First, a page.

Maple Syrup Harrold Style

Posted by Mom on March 8, 2018

We’ve been talking about trying to make our own maple syrup for years. This year, we finally gave it a go and embraced an element of  quintessential Canadiana. This adventure in maple syrup making was a beautiful way for us to spend time as a family working together for a common (and sweetly delicious) goal. It’s also been a wonderful way to combine our homeschool and self-sufficiency endeavours.

When we first moved onto our property, we found a collection of old sap buckets and spiles, rusted beyond redemption. Although we could not use this find, it put the idea into our heads that we could tap our maples and make our own syrup. This notion stewed away in our minds for years, always re-emerging in late winter when we would find sap-cicles hanging from the maple trees while anticipating the Sugar Moon (the full moon in February or early March).

I’m not sure what made us decide to try this year, but try we did. I think it was our foodie daughter who was the impetus, as well as the fact that February had no full moon but instead January and March each had two. So, eager to give it a try, we picked up a tapping kit for beginners from TSC with 15 taps, buckets, and other equipment.

The first step was figuring out how many trees we could feasibly tap. This meant teaching the little ones to identify a sugar maple (Acer saccharum) without leaves to aid in identification. In the area around our home we found 27 trees we could tap, with several of them large enough to have two or three taps. Not wanting to over-do-it on our first attempt, we made seven taps and hung our buckets. We followed the wisdom of YouTube Syrup Makers and placed the taps on the south side of the tree, 3 – 4 feet above the ground, and positioned above a large root or beneath a large branch to intercept the heavy flow of sap up from the roots and into the branches.    

And then we waited for the perfect conditions to make the sap run. The flow is heaviest when a night with below freezing temperatures precedes a sunny day with above zero temperatures. We had three beautiful sunny days and collected 12 gallons of sap. The little ones would check the buckets numerous times a day and report back to us. Come evening we went out with a 5 gallon bucket and collected all the sap for the day. We stored the sap in a fridge in the barn until we had enough to attempt our first batch of syrup.

On the big day we dug out from Dad’s home brew supplies an old propane burner and a 15 gallon pot. We set them up in our drive shed and poured roughly 12 gallons of sap (after running it through a filter) into the pot and turned on the propane. We pulled up some chairs and got cozy. It took two hours just for the pot to reach a low boil. We kept it steaming away until well after the little ones were in bed. We had reduced our sap by about half but never got the pot any hotter than a low boil. When we decided to call it quits for the day, we put the lid on the pot, fastened it down with some wire to keep any curious critters from getting in, and left it to cool in the drive shed. The next day we brought the pot into the house and let it come up to room temperature before putting it onto the wood stove. We turned on the exhaust fans and let it simmer away. Slowly throughout the day the level in the pot dropped. But not fast enough. So, once more, we moved the pot to our stove top, set the burner on high and waited for several more hours for the the water to boil off. All the while we had a candy thermometer set in the pot and checked it regularly. We were looking for it to reach 219℉, the magic point when your sap becomes syrup.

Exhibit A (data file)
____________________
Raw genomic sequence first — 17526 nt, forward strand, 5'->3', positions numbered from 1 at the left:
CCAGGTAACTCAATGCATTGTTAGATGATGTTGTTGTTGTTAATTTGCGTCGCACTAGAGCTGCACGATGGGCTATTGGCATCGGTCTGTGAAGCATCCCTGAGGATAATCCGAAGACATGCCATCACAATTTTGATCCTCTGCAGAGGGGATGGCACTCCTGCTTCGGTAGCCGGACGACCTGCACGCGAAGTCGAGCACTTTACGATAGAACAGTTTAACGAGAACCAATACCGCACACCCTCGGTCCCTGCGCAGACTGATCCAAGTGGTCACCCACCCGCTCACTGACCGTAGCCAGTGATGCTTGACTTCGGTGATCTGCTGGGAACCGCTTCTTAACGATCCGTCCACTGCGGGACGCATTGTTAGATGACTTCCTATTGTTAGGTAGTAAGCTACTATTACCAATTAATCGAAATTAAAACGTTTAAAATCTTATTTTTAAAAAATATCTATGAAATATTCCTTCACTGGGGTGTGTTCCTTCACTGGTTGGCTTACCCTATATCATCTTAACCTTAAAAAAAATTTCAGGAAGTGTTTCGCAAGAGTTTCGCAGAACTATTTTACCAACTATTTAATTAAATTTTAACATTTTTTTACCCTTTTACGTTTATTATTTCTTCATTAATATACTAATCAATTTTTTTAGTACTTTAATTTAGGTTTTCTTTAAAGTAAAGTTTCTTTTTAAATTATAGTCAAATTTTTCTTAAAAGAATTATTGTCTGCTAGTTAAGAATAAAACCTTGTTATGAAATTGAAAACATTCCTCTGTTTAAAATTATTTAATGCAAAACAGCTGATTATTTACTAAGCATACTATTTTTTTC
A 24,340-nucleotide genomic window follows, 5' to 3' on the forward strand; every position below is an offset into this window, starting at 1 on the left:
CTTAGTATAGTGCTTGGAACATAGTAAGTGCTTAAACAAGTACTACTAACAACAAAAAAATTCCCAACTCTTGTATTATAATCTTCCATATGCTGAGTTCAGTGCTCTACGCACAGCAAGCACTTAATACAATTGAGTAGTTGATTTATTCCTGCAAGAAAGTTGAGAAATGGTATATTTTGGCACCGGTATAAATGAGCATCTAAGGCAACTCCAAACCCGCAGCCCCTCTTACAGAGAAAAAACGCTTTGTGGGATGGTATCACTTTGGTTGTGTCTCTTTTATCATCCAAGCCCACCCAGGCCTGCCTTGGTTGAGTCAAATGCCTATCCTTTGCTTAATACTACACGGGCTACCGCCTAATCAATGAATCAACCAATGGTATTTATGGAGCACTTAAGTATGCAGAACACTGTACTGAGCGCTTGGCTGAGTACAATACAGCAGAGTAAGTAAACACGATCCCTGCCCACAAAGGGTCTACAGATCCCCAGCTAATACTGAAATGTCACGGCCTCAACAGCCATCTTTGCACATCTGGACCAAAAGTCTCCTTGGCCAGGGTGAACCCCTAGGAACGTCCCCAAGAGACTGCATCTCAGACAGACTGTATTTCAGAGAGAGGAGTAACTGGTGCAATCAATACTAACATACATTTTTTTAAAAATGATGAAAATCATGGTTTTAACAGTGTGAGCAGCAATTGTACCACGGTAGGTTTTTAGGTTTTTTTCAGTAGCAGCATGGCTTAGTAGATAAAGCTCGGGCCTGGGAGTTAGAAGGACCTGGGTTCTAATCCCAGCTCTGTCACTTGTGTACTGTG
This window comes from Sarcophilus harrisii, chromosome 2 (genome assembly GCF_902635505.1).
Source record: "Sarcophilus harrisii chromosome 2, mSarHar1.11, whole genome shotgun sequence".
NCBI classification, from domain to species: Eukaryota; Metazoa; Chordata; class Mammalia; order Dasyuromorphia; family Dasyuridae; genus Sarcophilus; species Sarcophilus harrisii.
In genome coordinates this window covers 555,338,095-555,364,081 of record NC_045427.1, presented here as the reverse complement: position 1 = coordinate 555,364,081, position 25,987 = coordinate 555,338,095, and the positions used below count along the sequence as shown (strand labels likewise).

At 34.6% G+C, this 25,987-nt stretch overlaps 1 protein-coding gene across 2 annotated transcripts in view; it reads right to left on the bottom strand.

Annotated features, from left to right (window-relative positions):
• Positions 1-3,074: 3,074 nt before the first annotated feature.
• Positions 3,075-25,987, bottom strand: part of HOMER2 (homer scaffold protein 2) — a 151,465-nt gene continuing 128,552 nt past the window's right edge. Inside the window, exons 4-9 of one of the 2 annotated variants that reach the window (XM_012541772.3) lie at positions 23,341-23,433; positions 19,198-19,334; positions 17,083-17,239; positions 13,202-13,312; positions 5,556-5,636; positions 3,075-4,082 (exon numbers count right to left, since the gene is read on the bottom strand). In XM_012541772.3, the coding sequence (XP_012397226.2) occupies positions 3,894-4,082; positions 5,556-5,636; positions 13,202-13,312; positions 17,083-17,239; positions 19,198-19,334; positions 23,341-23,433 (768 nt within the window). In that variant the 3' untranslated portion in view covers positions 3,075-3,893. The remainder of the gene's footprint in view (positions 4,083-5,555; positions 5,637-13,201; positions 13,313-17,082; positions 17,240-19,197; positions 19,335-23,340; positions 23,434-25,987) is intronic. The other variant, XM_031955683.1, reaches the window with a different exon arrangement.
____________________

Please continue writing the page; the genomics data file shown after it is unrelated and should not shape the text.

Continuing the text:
Finally it happened! But oh the anticipation as we waited. The little ones readily accepted Dad’s offers of samples. A plate was cooling in the freezer to test if the liquid would gel into a syrup. Snow waited on the porch so we could pour hot syrup over it. And all the while a wonderful, maple syrup aroma filled the house. If you’ve ever been to a sugar shack and smelled the steam off the boiling sap, then you’ll know what I’m referring to.

In the end we boiled our 12 gallons of sap into 1.5 litres of syrup. In our eagerness we pulled the syrup off a bit too early (in our defense it was not a digital candy thermometer) and it is a tad runnier than store bought syrup. But the flavour is delicious! We had waffles for dinner tonight just so we could eat more of our syrup.

We still have the taps in the trees and buckets collecting each sweet drip. The sap will continue to run for 4 – 6 weeks. After our first adventure, we’ve come up with ways to improve on the process; a propane burner in a cold drive shed is not very effect and boiling sap in the house for hours on end is a bad idea. At least the reward for all our time and effort is very sweet indeed.